U.S. publicly held life insurers collectively reported a 188 percent gain in net income in the third quarter compared to the same period last year, according to a new report.
Moody’s Investors Service discloses this finding in a November 2013 Special Comment survey. The research reviews third quarter financial results of 19 U.S. publicly traded life insurers.
Attributing the earnings increase to “positive performance all around,” the Moody’s report pegs third quarter net income for the insurers at $6.4 billion, up from $2.2 billion recorded for the year-ago period. Three companies — AIG (Retirement and Life segments), MetLife and Prudential — accounted for the largest share of the increase; the remaining companies enjoyed a 10 percent earnings rise compared to the third quarter of 2012.
Moody’s also reports these results for the tracked U.S. life insurers:
- Year-over-year shareholders’ equity edged down 9 percent by nearly $24 billion to $246 billion. Contributing to the decline was a $30 billion drop in accumulated other comprehensive income (AOCI), a subsection of equity in company balance sheets where “other comprehensive income” is aggregated.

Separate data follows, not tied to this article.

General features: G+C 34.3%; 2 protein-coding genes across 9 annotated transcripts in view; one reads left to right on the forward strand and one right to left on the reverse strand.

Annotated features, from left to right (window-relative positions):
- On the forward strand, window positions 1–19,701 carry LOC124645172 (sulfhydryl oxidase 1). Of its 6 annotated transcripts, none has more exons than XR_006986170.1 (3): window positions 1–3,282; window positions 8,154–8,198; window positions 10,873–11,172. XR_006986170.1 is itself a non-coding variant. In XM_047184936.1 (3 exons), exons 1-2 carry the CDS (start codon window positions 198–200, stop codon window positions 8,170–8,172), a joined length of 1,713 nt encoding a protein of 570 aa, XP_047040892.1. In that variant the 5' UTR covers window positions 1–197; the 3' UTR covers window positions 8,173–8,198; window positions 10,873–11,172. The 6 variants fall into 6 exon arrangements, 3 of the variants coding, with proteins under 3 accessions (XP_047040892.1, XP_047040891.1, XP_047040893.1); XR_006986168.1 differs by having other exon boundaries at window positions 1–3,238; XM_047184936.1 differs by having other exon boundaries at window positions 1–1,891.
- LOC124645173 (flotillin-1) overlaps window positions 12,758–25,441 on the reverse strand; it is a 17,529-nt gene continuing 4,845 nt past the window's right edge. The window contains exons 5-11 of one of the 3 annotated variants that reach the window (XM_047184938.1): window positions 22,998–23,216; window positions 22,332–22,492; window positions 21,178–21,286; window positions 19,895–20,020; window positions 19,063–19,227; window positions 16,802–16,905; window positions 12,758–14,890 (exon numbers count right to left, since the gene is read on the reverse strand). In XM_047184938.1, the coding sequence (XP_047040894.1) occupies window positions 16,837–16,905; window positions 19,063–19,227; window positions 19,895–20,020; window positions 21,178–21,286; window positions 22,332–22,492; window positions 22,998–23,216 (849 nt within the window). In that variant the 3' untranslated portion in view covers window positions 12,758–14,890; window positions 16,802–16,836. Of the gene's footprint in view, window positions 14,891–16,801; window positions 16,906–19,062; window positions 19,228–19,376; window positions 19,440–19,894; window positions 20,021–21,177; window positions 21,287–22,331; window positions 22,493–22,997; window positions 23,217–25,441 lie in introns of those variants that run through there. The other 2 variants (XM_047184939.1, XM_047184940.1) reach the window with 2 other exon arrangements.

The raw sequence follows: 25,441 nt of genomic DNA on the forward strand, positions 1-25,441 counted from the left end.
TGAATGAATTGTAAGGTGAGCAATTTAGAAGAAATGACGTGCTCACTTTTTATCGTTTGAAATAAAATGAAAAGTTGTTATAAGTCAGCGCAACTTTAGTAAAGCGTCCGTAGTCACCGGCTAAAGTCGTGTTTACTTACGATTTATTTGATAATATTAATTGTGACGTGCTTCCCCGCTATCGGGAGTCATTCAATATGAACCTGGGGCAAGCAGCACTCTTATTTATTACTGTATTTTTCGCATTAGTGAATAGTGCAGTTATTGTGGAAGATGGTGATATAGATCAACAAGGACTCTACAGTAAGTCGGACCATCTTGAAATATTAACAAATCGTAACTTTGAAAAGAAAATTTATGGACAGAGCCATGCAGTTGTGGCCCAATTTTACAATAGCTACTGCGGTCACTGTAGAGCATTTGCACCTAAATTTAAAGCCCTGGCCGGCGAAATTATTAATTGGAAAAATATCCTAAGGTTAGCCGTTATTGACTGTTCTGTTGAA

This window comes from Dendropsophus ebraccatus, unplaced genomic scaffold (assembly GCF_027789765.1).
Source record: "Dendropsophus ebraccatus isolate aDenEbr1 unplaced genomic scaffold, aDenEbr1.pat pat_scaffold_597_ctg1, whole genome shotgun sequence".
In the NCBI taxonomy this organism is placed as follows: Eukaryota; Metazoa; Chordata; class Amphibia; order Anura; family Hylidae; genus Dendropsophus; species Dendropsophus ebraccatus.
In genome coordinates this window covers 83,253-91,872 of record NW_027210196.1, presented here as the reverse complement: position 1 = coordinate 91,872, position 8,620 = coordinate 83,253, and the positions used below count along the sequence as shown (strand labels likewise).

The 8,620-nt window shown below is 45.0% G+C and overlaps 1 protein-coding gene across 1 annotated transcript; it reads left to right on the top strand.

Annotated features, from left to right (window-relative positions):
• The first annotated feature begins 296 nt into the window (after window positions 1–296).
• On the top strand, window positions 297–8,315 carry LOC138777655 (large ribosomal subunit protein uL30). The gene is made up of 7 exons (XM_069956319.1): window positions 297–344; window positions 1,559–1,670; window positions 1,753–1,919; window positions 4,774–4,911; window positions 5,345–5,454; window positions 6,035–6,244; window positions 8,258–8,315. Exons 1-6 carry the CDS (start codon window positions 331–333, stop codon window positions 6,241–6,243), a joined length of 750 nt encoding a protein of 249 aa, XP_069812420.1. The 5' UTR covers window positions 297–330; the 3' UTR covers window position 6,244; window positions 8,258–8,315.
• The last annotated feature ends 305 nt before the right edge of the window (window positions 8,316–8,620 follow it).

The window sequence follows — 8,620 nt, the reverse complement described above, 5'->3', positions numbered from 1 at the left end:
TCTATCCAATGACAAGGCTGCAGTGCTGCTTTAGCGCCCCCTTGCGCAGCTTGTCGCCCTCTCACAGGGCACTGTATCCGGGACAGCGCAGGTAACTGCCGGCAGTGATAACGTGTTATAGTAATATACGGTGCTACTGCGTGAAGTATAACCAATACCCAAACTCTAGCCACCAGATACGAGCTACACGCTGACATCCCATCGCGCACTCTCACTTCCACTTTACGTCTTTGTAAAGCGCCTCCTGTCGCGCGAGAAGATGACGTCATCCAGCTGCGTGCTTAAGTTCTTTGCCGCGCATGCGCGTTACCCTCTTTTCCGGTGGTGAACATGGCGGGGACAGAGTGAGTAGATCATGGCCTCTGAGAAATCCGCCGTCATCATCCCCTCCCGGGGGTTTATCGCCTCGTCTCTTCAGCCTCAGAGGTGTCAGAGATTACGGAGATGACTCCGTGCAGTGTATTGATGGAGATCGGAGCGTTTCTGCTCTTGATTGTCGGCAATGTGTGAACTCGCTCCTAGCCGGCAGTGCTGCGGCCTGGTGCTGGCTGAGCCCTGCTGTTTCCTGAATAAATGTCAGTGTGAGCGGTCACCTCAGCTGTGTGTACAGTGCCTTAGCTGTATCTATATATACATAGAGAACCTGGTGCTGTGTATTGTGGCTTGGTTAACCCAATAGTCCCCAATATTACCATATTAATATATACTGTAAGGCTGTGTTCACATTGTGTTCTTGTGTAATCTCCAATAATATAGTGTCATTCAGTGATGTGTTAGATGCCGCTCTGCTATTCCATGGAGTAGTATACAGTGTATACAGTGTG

- Quarter-over-quarter and year-over-year sales of fixed annuities increased by 91 percent and 72 percent, respectively. Most notably, AIG (Life and Retirement) reported sales of $1.2 billion for the quarter, up from $192 million during Q3 2012.
- Overall individual life sales for the group were up by 6 percent in Q3 2013 compared to Q3 2012. However, more companies posted lower versus higher sales. On the positive side, Prudential’s sales rose 68 percent, reflecting the acquisition of The Hartford’s life insurance business.
- Helped by higher interest rates, year-over-year fixed annuity sales rose by 72 percent compared to Q3 2012; however, variable annuity sales dipped 20 percent compared to Q3 2012. Individual life sales were up 6 percent relative to the prior-year period.
- Operating earnings reported by the group were up 25 percent to $7.4 billion for Q3 2013 compared to $6 billion in Q3 2012.
“The improvement in quarterly operating earnings on a year-over-year basis was driven by a continuation of factors that have been in play over the past few quarters,” the report states. “These include greater fee income on the back of higher equity-driven account balances, an uptick in interest rates, lower impairments (although somewhat offset by lower portfolio yields) and some positive DAC unlocking related to variable annuities and/or life insurance, as equity markets finished Q3 2013 stronger relative to the prior-year period.
“However, still-elevated benefit ratios and the distractions of implementing health care reform continue to challenge earnings growth for insurers focused on health-related products,” the report adds.